The Corner

Politics & Policy

The Big Collusion Narrative Keeps Melting Down

After two days and almost six hours of high-stakes public testimony, I’m struck by the total lack of any compelling claims supporting the “big” collusion narrative, that Russia conspired with Trump or Trump officials to “hack” the election. While we certainly aren’t privy to all the relevant information or all the relevant testimony, nothing that James Comey said last week or that Jeff Sessions said today (much less any of the questions directed his way) contained so much as a meaningful hint that the committee was on the verge of uncovering the political scandal of the century. Rather, the focus keeps shifting to much narrower questions regarding Trump’s decision to fire James Comey — questions that are important but far less historically consequential than any claim that a president or his attorney general are traitors to their country. 

Here’s where we stand:

1. Not only is there no evidence that Trump personally colluded with Russians or ordered anyone to collude with Russians, there’s now evidence that he hasn’t been under personal investigation by the FBI.

2. There is absolutely zero available evidence that Jeff Sessions colluded with the Russians.

3. Similarly, there is so far no evidence that even Trump’s more unsavory aides – men like Paul Manafort and Michael Flynn — colluded to influence the election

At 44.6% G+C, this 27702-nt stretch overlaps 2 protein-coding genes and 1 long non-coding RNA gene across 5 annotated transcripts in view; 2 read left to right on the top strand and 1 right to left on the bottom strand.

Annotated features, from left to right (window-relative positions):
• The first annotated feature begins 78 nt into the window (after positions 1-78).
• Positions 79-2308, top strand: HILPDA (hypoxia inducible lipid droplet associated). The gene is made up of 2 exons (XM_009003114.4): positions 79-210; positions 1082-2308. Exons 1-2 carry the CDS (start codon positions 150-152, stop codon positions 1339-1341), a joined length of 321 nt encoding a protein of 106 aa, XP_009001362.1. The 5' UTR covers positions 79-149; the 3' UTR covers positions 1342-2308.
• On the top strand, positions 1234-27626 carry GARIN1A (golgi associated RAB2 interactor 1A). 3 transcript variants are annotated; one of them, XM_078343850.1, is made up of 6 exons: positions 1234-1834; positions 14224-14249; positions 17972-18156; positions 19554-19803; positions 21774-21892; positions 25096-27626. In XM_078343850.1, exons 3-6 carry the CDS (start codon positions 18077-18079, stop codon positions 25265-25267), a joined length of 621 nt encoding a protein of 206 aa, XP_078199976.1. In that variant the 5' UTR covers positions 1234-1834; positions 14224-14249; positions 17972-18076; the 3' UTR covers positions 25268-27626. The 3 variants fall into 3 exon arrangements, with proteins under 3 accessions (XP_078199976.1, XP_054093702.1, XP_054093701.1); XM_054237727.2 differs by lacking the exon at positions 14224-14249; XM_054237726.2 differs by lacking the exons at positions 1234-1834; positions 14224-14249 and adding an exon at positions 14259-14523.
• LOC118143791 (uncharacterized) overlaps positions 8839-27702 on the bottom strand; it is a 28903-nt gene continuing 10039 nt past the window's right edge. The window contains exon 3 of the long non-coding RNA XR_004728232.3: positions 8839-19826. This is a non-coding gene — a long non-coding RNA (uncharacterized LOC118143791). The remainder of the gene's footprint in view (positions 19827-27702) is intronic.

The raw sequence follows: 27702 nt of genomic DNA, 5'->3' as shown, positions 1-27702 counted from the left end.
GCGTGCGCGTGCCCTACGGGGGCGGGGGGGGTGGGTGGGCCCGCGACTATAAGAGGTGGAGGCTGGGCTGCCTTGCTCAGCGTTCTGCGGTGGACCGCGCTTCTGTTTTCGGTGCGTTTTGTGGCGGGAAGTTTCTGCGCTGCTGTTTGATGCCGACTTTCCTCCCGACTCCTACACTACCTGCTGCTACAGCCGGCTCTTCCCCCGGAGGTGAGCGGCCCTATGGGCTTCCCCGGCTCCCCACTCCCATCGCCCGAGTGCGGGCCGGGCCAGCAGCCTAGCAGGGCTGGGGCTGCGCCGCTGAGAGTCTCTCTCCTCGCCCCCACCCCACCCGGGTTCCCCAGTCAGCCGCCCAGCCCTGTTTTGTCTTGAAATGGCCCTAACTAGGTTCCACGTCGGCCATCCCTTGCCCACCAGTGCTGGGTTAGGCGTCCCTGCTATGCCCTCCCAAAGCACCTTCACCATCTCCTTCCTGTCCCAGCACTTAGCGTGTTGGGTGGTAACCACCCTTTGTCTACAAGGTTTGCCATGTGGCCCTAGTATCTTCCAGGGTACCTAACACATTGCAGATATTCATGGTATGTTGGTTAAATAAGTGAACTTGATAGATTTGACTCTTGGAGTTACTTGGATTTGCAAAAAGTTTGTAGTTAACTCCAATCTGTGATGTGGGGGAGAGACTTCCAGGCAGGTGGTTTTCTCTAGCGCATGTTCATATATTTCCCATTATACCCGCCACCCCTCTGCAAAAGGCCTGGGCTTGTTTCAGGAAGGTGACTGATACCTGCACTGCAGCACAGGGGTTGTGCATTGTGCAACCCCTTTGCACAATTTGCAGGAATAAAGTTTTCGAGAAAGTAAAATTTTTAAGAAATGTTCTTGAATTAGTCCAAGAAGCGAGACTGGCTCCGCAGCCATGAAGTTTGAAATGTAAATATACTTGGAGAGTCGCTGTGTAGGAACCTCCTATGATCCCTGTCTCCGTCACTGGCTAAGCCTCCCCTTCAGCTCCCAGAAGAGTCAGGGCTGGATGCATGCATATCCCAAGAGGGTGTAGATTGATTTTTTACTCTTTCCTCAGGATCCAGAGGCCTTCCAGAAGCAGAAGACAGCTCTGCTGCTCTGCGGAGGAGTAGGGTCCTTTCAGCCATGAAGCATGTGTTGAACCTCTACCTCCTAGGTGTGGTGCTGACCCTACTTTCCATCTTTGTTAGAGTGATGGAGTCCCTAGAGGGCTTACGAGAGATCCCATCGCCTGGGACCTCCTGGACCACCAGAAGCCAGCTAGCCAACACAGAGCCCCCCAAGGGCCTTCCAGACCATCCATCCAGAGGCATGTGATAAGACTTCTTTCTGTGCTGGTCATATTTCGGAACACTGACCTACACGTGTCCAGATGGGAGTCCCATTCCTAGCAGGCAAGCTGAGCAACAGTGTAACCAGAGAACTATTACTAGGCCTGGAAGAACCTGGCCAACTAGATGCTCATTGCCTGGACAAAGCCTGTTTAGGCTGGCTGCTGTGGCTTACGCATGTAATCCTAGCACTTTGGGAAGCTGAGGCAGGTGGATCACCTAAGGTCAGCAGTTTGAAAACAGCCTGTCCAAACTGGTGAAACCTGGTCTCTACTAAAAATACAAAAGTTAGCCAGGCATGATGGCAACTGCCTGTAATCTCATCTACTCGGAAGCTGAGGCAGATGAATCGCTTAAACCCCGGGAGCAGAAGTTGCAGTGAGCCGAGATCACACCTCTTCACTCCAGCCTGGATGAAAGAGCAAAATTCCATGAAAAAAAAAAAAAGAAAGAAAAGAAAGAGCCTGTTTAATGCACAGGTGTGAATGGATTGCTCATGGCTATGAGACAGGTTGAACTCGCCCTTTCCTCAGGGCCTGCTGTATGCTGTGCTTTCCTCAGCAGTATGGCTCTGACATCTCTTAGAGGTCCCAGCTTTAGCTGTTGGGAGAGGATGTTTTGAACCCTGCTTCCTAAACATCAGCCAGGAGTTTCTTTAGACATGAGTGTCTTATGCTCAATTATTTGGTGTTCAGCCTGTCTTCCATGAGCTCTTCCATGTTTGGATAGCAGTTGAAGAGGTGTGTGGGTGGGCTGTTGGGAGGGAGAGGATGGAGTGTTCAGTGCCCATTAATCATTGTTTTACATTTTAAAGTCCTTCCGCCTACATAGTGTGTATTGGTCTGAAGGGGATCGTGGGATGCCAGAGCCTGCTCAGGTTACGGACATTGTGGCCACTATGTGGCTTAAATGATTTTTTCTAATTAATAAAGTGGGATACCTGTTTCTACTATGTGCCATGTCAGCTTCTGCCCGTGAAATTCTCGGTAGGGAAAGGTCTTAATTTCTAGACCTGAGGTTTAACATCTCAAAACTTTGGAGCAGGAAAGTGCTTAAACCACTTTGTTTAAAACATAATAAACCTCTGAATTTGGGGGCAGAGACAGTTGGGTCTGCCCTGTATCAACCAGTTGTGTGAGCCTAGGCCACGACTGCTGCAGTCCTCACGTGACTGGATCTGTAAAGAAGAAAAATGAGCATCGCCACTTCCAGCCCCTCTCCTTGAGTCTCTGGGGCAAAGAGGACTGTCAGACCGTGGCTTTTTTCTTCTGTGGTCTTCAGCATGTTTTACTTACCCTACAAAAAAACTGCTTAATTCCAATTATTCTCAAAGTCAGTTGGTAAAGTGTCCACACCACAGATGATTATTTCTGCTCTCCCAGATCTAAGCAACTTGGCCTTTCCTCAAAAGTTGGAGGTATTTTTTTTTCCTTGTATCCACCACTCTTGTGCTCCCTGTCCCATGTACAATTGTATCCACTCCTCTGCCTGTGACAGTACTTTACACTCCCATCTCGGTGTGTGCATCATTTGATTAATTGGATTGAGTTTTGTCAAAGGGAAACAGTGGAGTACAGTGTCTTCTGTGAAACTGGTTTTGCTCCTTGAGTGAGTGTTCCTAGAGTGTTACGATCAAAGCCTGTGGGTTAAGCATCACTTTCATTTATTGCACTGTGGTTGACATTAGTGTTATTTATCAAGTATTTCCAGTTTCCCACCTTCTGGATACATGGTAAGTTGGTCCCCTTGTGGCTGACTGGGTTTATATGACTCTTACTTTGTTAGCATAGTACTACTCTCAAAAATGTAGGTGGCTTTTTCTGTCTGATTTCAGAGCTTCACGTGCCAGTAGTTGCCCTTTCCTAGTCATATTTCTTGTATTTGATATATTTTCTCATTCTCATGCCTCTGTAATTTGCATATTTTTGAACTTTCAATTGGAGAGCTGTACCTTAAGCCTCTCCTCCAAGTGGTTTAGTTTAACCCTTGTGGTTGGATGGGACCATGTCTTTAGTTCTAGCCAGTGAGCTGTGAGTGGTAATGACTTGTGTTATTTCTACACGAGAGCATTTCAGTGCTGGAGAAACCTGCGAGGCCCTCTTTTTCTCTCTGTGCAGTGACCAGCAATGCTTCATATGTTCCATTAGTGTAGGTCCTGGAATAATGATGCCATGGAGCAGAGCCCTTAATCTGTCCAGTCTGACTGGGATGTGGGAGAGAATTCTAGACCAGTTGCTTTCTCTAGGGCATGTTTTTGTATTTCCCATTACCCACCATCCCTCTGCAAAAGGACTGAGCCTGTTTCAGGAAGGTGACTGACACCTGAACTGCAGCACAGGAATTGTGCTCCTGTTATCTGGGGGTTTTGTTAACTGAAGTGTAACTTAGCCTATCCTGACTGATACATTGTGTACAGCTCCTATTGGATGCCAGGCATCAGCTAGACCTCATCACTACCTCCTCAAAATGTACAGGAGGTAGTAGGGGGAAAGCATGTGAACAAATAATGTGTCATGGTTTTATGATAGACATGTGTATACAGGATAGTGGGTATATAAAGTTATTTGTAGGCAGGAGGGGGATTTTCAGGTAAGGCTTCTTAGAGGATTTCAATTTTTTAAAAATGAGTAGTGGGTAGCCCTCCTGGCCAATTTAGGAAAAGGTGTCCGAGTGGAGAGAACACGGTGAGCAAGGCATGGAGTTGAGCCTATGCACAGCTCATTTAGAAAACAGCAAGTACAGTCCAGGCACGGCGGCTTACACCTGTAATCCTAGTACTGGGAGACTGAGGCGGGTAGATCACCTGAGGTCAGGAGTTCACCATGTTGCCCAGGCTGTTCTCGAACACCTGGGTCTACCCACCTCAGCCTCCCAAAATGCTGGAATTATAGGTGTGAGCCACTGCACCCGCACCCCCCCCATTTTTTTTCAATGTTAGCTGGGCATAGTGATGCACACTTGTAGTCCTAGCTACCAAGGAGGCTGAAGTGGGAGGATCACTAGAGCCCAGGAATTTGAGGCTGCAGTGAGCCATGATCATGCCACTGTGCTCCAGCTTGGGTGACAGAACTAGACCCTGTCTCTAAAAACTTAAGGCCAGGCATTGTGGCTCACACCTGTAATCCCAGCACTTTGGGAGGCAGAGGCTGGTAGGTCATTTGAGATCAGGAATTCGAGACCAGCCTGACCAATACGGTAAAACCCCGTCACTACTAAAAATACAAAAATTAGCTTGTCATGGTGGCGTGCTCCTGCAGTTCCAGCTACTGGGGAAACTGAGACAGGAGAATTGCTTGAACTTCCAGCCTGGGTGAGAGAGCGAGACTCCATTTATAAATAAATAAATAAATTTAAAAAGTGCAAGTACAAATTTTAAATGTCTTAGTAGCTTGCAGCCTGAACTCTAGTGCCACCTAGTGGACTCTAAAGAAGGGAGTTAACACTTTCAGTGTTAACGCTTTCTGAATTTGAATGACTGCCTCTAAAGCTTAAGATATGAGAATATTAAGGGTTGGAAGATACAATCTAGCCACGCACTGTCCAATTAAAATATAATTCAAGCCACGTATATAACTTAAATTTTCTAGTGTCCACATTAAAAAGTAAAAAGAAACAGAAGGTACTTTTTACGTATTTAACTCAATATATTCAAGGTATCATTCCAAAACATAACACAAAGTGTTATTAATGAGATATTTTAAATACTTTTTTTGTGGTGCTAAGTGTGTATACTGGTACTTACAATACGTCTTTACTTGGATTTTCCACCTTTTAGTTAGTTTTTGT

4. To the extent that there is evidence of wrongdoing connected with a foreign power, it deals not with the election itself but rather with Flynn’s alleged failures to disclose foreign payments and contacts. 

Millions of American believe the worst about their current president, claims every bit as toxic in their own way as “truther” smears against George Bush or “birther” smears against Barack Obama. The Trump collusion narrative has gotten a far wider and more respectable hearing than either of the two conspiracy theories that plagued the Bush and Obama administrations. Truth is truth, and it’s important for responsible people to not just understand and respond to actual evidence — no matter where it leads — but also acknowledge its absence. And so far the absence of evidence points to Trump’s innocence of some of the worst allegations ever leveled against an American president or his senior team. 

David French — David French is a senior writer for National Review, a senior fellow at the National Review Institute, and a veteran of Operation Iraqi Freedom.

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